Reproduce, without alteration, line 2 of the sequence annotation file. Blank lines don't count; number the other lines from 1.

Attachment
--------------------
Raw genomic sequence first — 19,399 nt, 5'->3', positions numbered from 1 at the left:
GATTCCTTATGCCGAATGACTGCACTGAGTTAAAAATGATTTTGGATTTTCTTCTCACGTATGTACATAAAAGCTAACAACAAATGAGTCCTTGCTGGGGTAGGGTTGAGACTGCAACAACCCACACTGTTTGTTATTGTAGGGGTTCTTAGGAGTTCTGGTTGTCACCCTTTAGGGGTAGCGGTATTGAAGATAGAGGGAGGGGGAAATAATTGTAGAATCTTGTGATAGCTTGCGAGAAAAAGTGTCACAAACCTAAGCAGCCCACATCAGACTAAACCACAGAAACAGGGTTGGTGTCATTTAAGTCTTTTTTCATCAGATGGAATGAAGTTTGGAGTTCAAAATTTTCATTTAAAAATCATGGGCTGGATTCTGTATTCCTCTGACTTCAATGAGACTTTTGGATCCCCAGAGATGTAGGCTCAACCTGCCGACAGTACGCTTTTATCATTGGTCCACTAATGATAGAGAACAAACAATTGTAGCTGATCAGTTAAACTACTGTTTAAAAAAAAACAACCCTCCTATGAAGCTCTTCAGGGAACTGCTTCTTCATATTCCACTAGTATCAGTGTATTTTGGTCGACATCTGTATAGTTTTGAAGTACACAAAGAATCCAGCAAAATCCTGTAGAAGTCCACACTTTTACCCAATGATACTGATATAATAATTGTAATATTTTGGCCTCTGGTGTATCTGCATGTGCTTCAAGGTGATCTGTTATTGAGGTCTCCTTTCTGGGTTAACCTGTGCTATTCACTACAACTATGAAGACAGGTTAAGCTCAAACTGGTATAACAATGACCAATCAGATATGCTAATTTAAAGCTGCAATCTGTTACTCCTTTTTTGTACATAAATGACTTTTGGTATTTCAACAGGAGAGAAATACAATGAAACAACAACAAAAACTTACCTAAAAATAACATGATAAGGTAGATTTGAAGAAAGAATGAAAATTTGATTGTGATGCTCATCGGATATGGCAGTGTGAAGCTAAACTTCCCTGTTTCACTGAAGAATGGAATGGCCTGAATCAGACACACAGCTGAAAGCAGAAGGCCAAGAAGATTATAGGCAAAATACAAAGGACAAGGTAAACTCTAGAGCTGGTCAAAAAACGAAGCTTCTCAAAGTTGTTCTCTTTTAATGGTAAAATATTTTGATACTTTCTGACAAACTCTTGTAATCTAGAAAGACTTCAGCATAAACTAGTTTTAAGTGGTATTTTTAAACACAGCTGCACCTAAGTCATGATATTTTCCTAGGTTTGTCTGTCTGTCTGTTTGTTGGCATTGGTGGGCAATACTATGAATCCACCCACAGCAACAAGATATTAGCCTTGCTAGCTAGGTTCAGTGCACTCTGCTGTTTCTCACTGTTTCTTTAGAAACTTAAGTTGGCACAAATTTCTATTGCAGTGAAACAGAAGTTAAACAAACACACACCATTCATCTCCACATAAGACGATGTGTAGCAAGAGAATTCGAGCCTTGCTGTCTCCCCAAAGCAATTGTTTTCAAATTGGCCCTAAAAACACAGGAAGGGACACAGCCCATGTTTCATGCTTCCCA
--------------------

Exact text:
GATTCCTTATGCCGAATGACTGCACTGAGTTAAAAATGATTTTGGATTTTCTTCTCACGTATGTACATAAAAGCTAACAACAAATGAGTCCTTGCTGGGGTAGGGTTGAGACTGCAACAACCCACACTGTTTGTTATTGTAGGGGTTCTTAGGAGTTCTGGTTGTCACCCTTTAGGGGTAGCGGTATTGAAGATAGAGGGAGGGGGAAATAATTGTAGAATCTTGTGATAGCTTGCGAGAAAAAGTGTCACAAACCTAAGCAGCCCACATCAGACTAAACCACAGAAACAGGGTTGGTGTCATTTAAGTCTTTTTTCATCAGATGGAATGAAGTTTGGAGTTCAAAATTTTCATTTAAAAATCATGGGCTGGATTCTGTATTCCTCTGACTTCAATGAGACTTTTGGATCCCCAGAGATGTAGGCTCAACCTGCCGACAGTACGCTTTTATCATTGGTCCACTAATGATAGAGAACAAACAATTGTAGCTGATCAGTTAAACTACTGTTTAAAAAAAAACAACCCTCCTATGAAGCTCTTCAGGGAACTGCTTCTTCATATTCCACTAGTATCAGTGTATTTTGGTCGACATCTGTATAGTTTTGAAGTACACAAAGAATCCAGCAAAATCCTGTAGAAGTCCACACTTTTACCCAATGATACTGATATAATAATTGTAATATTTTGGCCTCTGGTGTATCTGCATGTGCTTCAAGGTGATCTGTTATTGAGGTCTCCTTTCTGGGTTAACCTGTGCTATTCACTACAACTATGAAGACAGGTTAAGCTCAAACTGGTATAACAATGACCAATCAGATATGCTAATTTAAAGCTGCAATCTGTTACTCCTTTTTTGTACATAAATGACTTTTGGTATTTCAACAGGAGAGAAATACAATGAAACAACAACAAAAACTTACCTAAAAATAACATGATAAGGTAGATTTGAAGAAAGAATGAAAATTTGATTGTGATGCTCATCGGATATGGCAGTGTGAAGCTAAACTTCCCTGTTTCACTGAAGAATGGAATGGCCTGAATCAGACACACAGCTGAAAGCAGAAGGCCAAGAAGATTATAGGCAAAATACAAAGGACAAGGTAAACTCTAGAGCTGGTCAAAAAACGAAGCTTCTCAAAGTTGTTCTCTTTTAATGGTAAAATATTTTGATACTTTCTGACAAACTCTTGTAATCTAGAAAGACTTCAGCATAAACTAGTTTTAAGTGGTATTTTTAAACACAGCTGCACCTAAGTCATGATATTTTCCTAGGTTTGTCTGTCTGTCTGTTTGTTGGCATTGGTGGGCAATACTATGAATCCACCCACAGCAACAAGATATTAGCCTTGCTAGCTAGGTTCAGTGCACTCTGCTGTTTCTCACTGTTTCTTTAGAAACTTAAGTTGGCACAAATTTCTATTGCAGTGAAACAGAAGTTAAACAAACACACACCATTCATCTCCACATAAGACGATGTGTAGCAAGAGAATTCGAGCCTTGCTGTCTCCCCAAAGCAATTGTTTTCAAATTGGCCCTAAAAACACAGGAAGGGACACAGCCCATGTTTCATGCTTCCCA